Review of Glee ‘Guilty Pleasures’
This series blog is following the Sky 1 broadcast schedule of ‘Glee’ in the UK.
This week, Glee meets reality. I feel this is necessary every couple of episodes, just so that I know that it’s actually rooted in the real world and not some weird place where everybody has amnesia and nobody talks about things that happened in the last week.
Some of the guilty pleasures are not really all that guilty – come on, how can Wham! be a guilty pleasure?! I loved the 80s get-up though, even down to the sunglasses indoors. Darren Criss (who plays Blaine) really rocks the 80s George Michael look, too.
I can see why Barry Manilow was chosen as one of the artists, and I love how Sam (Chord Overstreet) tackled it with relish, even going so far as to dress up for Copacabana. I don’t really like Manilow back catalogue, but everybody surely knows Copacabana –it’s such an infectious song!
Jake (Jacob Artist) wants to perform a Chris Brown song for his ‘guilty pleasure’ and is told not to by the girls, because he’s a huge misogynist. Oh my goodness, have I waited for Glee to address these real (and contemporaneous!) issues within the music industry! What’s interesting is that his reasoning for wanting to do it is that you should separate the artist from their art. This raises quite a sticky issue in terms of consumerism and what the act of buying something actually means. By buying Chris Brown’s song, are we implicit in condoning his terrible behaviour towards women? If we listen to Chris Brown’s songs, are we then saying that it’s ok to beat women, to behave like he has? It raises issues about ethical consumerism – though this isn’t fully discussed as the time dedicated to this section is very small. I am just so relieved it was even mentioned.
He decides not to do it, but amusingly, he misjudges and decides to sing a song from “another Brown”. I instantly cringed – please let it not be Bobby Brown! Of course, it is. It’s a good performance, but rather marred by the fact that Marley (Melissa Benosit) has a face like thunder throughout the whole set. She’s still not happy with him, because Bobby Brown got Whitney Houston hooked on drugs, but she realises he’s just being naïve.
Blaine’s (Darren Criss) secret pleasure is apparently Phil Collins. He sings with such angst and with so many longing looks at Sam that it’s fairly evident there’s really more to it than that. It’s awkward. Tina-awkward. But that’s ok because Sam is not totally stupid, and he realises that Blaine has the hots for him. And where that would really scare other men, Sam is totally fine with it and they “hug it out”. That’s fast becoming Sam’s catchphrase.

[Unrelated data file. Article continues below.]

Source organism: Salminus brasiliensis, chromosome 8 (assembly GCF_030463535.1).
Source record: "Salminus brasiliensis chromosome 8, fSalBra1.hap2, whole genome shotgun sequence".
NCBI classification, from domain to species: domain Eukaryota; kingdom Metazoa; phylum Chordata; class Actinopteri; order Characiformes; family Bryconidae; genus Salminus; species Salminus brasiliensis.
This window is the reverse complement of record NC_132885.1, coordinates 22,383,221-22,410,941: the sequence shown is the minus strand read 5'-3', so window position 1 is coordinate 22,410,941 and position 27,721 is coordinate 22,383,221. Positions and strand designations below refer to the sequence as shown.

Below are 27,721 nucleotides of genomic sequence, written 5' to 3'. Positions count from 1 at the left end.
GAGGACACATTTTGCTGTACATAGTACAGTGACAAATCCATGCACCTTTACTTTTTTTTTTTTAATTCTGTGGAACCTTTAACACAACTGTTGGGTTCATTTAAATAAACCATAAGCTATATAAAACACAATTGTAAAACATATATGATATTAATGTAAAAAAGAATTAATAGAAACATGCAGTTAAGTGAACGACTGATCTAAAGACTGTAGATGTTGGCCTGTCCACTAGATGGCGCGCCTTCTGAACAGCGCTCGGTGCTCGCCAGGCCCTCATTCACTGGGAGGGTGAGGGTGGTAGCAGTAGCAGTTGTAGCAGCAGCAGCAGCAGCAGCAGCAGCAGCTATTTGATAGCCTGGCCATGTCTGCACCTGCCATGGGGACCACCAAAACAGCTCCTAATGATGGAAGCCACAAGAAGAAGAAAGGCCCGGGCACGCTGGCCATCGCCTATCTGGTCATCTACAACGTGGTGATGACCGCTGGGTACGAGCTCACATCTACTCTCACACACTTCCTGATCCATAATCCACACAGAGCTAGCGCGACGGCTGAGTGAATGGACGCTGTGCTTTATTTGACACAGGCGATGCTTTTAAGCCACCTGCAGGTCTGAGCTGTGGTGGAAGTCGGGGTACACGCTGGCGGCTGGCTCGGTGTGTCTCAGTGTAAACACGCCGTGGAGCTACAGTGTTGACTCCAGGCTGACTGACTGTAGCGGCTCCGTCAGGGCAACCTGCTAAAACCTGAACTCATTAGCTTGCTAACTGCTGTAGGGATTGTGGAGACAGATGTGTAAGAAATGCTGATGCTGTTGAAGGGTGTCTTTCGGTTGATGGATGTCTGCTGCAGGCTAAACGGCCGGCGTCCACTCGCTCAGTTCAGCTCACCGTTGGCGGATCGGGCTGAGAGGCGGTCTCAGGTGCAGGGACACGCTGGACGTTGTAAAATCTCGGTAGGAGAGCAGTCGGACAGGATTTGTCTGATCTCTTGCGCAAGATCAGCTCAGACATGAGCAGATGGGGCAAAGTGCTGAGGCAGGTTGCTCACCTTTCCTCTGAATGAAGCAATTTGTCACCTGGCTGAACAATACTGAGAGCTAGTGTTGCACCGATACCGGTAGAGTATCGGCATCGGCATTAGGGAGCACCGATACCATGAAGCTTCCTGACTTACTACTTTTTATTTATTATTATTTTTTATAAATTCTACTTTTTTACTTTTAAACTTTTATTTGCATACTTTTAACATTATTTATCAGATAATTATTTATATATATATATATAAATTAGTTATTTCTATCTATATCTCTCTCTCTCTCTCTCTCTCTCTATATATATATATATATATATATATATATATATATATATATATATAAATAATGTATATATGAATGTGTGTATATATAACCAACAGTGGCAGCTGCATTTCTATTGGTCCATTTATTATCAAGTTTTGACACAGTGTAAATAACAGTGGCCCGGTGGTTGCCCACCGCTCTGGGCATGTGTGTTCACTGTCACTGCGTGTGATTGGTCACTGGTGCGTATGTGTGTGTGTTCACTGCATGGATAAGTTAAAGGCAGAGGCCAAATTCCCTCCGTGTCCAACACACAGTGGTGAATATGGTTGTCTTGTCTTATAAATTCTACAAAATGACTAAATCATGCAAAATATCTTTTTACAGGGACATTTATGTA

Kitty (Becca Tobin) goes on Fondue For Two with Brittany (Heather Morris) because Brittany, bless her, can see that “everybody hates you” and has decided to let people see the ‘real’ Kitty. I was actually beginning to suspect Kitty couldn’t possibly be a real person, as she is so spiteful. But evidently the producers have realised that fans have such hatred for her character, such unrepentant dislike for her two-faced bitchiness, that she’s nigh-on unwatchable. She is by far and away one of the worst things about the season, and that’s the top of a very long list (including scriptwriter/character amnesia which is a huge bugbear of mine!) So they wrote in a slot with Brittany – one of the most popular people on the show – to prove that actually she has feelings and guilty pleasures too.
It turns out that Kitty’s guilty pleasure is the Spice Girls. Now, I remember the Spice Girls vividly – I was an upstanding member of the Spice Girls club and when my sister met Victoria at our local swimming pool, I was green with envy. So the little Spice Girl in me is upset that the parts of the song weren’t given to the right one. I like that they mixed up the roles and gave, for example, Baby Spice, to Unique (Alex Newell) rather than go with the obvious role of Scary Spice.
Rachel (Lea Michele) eventually finds out about Brody – we knew it was going to happen, and we knew that it would come from the mouth of Santana (Naya Rivera) so it’s not too shocking. To her credit, she takes the news far better than Old Rachel would have – instead of crying and acting out about it, she realises that their splitting was inevitable and had to happen. It’s that part of adulthood that is so very difficult to learn to deal with – being mature enough to know when it’s time to let go and how to approach the ending of a relationship without it being too catastrophic or painful for anyone involved.
Radiohead’s Creep is an excellent song, and perfect for the ending of their relationship. Not so much because either of them are ‘creeps’, but more because they were together for the wrong reason. Rachel only really used him to get back at Finn, which we sort of suspected anyway, and Brody? Well, who knows what was going on there.
Now, where’s Finn gone?Tagged in: Barry Manilow, Brittany, Chris Brown, Glee, heather morris, jacob artist, kitty, music, spice girls, wham
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